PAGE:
If that wasn't enough, the high-priced center accused the Sabres of adopting a mindset of "being OK with losing."
"It's crept into all of our games. Yeah, it's disappointing. It's sad," O'Reilly said Monday, two days after Buffalo (25-45-12) closed one of its worst seasons in franchise history. "I feel throughout the year I've lost the love of the game multiple times and just need to get back to it because it's eating myself up and eats the other guys up too."
Losing is all O'Reilly knows in three seasons since being acquired in a trade with Colorado, after which the Sabres signed him to a seven-year, $52.5 million contract extension.
Rather than being part of a rebuilding plan, which included Buffalo selecting Jack Eichel with the No. 2 pick in the 2015 draft, O'Reilly & Co. find themselves back at square one. They became the NHL's first team to finish 31st -- following this season's addition of the expansion Vegas Golden Knights -- after back-to-back 30th-place finishes in 2013-14 and 2014-15.
This season's collapse is considerably worse given that Buffalo's trajectory was supposed to be trending upward under the new regime of general manager Jason Botterill and coach Phil Housley. They took over last spring after the Sabres underachieved in finishing 26th under GM Tim Murray and coach Dan Bylsma.
"We have to evaluate everything, coaching staff, the players. What are they willing to change?" Housley said. "There comes a point in your career where you have to realize what's important. Obviously, winning, what it takes to win, the commitment to win in this league. And that's what we talk about change."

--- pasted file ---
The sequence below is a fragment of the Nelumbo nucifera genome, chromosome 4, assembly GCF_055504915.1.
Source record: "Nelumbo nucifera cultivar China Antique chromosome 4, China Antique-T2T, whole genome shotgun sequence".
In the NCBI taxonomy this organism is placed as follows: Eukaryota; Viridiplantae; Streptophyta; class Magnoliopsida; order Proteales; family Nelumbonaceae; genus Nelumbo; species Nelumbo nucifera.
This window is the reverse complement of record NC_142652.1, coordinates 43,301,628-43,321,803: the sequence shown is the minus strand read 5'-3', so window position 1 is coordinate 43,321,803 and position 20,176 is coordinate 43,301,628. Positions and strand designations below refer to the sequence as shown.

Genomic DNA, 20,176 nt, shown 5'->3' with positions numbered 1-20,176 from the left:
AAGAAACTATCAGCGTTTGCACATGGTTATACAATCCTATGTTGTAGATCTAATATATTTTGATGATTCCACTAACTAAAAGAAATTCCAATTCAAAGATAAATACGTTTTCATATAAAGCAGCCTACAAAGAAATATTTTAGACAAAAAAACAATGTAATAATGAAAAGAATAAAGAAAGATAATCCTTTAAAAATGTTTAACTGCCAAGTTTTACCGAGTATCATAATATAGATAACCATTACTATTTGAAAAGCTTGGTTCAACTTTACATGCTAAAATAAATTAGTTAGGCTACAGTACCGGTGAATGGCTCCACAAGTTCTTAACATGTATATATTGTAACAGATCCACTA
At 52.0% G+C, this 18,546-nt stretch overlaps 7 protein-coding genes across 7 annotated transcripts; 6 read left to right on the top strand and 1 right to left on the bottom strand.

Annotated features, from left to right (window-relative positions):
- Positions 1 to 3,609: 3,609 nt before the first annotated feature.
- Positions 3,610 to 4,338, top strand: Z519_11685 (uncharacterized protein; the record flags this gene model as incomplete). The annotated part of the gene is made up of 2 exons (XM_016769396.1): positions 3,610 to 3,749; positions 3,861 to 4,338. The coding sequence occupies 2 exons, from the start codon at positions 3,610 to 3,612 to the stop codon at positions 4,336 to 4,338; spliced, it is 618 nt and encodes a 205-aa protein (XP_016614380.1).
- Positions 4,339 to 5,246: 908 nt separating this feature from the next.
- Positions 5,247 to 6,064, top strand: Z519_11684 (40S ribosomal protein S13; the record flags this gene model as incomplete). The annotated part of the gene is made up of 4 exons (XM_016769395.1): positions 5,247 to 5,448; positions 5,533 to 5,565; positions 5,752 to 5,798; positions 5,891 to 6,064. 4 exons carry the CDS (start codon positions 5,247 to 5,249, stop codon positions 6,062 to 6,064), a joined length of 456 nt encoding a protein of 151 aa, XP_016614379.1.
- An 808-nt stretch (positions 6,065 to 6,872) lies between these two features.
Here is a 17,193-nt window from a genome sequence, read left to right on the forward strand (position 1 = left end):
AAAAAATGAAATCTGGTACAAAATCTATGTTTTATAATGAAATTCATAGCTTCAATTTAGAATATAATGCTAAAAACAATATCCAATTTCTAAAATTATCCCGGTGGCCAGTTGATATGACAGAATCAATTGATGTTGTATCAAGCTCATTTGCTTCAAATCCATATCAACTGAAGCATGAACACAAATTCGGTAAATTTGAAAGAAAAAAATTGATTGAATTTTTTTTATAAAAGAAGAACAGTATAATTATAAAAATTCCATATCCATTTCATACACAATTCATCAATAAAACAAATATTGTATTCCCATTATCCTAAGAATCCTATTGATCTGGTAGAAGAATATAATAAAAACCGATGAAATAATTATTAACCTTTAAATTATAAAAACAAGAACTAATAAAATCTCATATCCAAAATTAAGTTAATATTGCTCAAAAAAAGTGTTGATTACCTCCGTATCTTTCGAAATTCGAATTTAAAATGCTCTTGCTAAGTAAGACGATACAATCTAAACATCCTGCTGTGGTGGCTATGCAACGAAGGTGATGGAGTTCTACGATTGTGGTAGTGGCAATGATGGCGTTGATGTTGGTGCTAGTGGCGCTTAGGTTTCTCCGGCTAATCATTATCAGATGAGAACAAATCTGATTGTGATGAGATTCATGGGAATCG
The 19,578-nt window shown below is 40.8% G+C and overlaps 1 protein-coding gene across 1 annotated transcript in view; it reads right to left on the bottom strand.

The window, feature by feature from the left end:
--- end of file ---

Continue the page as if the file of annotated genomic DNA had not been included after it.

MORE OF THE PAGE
Little went right in a season Buffalo opened 1-5-2 and closed 2-9, extending the franchise's longest playoff drought to a seventh straight year.
Buffalo matched a franchise low for home wins by going 11-25-5, including a 3-2 overtime loss to the Rangers in the Winter Classic at New York City. The Sabres finished last in the NHL with 199 goals scored, 91 goals at home and in being outscored by 81 goals.
Their best run was a three-game win streak, all on the road, while the Sabres went winless over four or more games seven times, including an 0-5-2 skid from Nov. 10-22.
The reality of how bad the Sabres were set in at the midpoint of the season for defenseman Rasmus Ristolainen.
"It was around Christmas and we were done, and we still had 40 games to play," Ristolainen said. "Everyone wants to make the playoffs so bad, and we weren't even close."
Eichel led Buffalo with a career-best 25 goals and 64 points, despite missing 15 games with a sprained right ankle. Much more is expected next season when Eichel's eight-year, $80 million contract kicks in.
"Things will get better and it starts with me," Eichel said. "Everybody needs to look at themselves and figure out what they're doing. Obviously, whatever I've been doing hasn't been working. What we've been doing as a team hasn't been working."
DOWN ON THE FARM
While the Sabres are done, their AHL Rochester Americans affiliate qualified for the playoffs for the first time in four years. The Americans feature several Sabres prospects being counted upon to play in Buffalo full-time next season, including forward Alexander Nylander, defenseman Brendan Guhle and goalie Linus Ullmark.
The Sabres have a decision to make in goal with starter Robin Lehner set to become a restricted free agent and backup Chad Johnson eligible to become an unrestricted free agent. The team's other pending unrestricted free agents include forwards Benoit Pouliot and Jordan Nolan and defenseman Josh Gorges.
Forward Sam Reinhart, who scored a career-best 25 goals, completed his three-year entry-level contract and is eligible to be a restricted free agent.
Lehner visited a specialist Monday to assess a lower-body injury that forced him to miss the final five games. Defenseman Zach Bogosian expects to be cleared to skate by June after having season-ending hip surgery in January.